AdAstra Hotel

Sleek and serene.

Summer stirs up Florence into shades of intensity: a rolling heat hums through the city under bright blue skies, making cool, secluded spots away from the tourist hordes deeply attractive.

Moving from the jam-packed swirl surrounding the Duomo, past the crowds around the Uffizi and across the crammed Ponte Vecchio (the oldest bridge in Florence), sit the quieter, shaded streets of Oltrarno. It is astonishing how different in atmosphere, pace, and mood this area is, considering all that separates it from the other side is the glittering Arno river.

Known as the artistic district of the city, Oltrarno has tiny jewellery shops with modern resin-based earrings, local clothes-makers selling Italian-only modern crafts, and vintage shops offering Pucci at a steal. Around the corner from Palazzo Pitti—the magnificent and utterly decadent Renaissance palace—is AdAstra hotel, barely discernible by a tiny plaque and hidden behind high cream walls. The modesty of the entrance belies the sprawl of this 19th-century palazzo, which has been converted into a luxurious bed and breakfast.

From the moment guests step through the cast iron gate, there is a departure from the hot, chaotic streets of Florence. A divine fragrance, subtly present but not overpowering, wafts down the long stone steps lined in red carpet; it’s a special amber wax, also used in Chanel stores, to mark a sensory entrance to the property.

The walk to reception is a mere taste of the city’s museums but is exquisite nonetheless, with impressive works of art lining the walls and statues serenely regarding passing visitors along the way. Once checked in, a short wander before heading to the room is highly recommended.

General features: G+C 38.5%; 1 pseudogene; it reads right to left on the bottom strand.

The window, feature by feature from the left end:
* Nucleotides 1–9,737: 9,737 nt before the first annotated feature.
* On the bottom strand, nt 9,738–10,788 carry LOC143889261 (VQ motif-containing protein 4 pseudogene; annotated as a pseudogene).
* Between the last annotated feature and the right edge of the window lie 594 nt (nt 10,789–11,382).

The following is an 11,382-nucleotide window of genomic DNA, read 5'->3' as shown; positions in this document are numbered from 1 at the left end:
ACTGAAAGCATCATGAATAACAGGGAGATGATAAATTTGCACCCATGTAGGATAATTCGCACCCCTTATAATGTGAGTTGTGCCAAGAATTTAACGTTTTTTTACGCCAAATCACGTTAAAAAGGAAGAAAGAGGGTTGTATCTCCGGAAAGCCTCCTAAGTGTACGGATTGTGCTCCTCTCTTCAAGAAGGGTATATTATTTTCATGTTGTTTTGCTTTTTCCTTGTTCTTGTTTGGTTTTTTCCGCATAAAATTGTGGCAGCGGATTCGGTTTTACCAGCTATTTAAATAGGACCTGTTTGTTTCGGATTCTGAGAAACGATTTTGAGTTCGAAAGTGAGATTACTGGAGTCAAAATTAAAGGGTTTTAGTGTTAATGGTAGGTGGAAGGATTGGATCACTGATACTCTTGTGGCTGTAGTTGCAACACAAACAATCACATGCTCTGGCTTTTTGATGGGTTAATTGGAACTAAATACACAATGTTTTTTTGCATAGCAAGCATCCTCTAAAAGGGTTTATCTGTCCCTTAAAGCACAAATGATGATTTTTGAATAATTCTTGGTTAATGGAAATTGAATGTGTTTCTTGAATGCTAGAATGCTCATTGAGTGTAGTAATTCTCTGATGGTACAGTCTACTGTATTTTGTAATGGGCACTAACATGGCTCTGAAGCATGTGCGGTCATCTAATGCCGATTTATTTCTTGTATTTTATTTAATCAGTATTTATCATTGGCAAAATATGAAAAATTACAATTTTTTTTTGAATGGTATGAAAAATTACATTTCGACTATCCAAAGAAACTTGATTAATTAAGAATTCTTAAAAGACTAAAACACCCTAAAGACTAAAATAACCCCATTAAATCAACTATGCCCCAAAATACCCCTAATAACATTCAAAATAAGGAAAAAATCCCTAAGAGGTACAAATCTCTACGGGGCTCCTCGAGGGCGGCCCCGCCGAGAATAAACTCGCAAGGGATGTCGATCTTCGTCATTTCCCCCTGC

“It’s something spectacular, isn’t it?” says a concierge named Leonardo. Spectacular doesn’t quite cover it; the hotel has a view unlike any other as it overlooks the sixteenth-century Giardino Torrigiani, Europe’s largest private garden within a city.

Although guests can’t walk around the garden, they can enjoy its soothing aura from the rear of the palazzo, which spreads out onto a wide terrace with a lattice stone balcony and sun loungers. Some events during 2018’s Pitti Uomo, the most important trade event for men’s fashion, were held on hotel grounds, and immaculately dressed business folk would retreat here for a glass of wine (as this isn’t a hotel with a staffed bar, AdAstra has a fully stocked fridge and an honesty bar in the adjoining elegant lounge). Once the serene surroundings have been soaked in, a trip to the room uncovers a different personality to the formality of the entrance.

Hotel co-owner Betty Soldi says that the nine rooms here are all individual in their own way; keeping with the architectural bones of the building, each suite is a quirky mix of vintage and modern. This author’s is a vast, softly-lit space that faces the main road, but still holds the quietness of the palazzo. To the right are shelves with an impeccable collection of coffee table books—a personal passion of Soldi’s partner and co-owner Matteo Perduca. Small, unique flourishes run through the entire room, from the packing crates that double up as bedside tables and wardrobes to the exquisite modern art on the walls. The bed, vast and pillowy, is perfect for plunging into after a soak in the Park Avenue clawfoot bath. On hot nights, however, the tub is cast aside for a thundering cool shower in the perfectly appointed bathroom with trippy geometric tiles.

After a good night’s rest, breakfast is a continental delight served by sweet and helpful staff. There are wobbling mounds of ricotta and perfectly placed slices of prosciutto; homemade crostatas—thick and sweet jam pies—and earthy, smoky coffee finish off an incredibly indulgent yet fresh feast, eaten on the still-cool terrace before the sun has had a chance to scorch the terracotta-coloured tiles.

Once that sun does arrive, well, then it’s time for an Aperol spritz and your best designer swimwear in order to properly bask in the comforts of this Florentine gem.

Keep Travelling.


Post Date:

July 22, 2018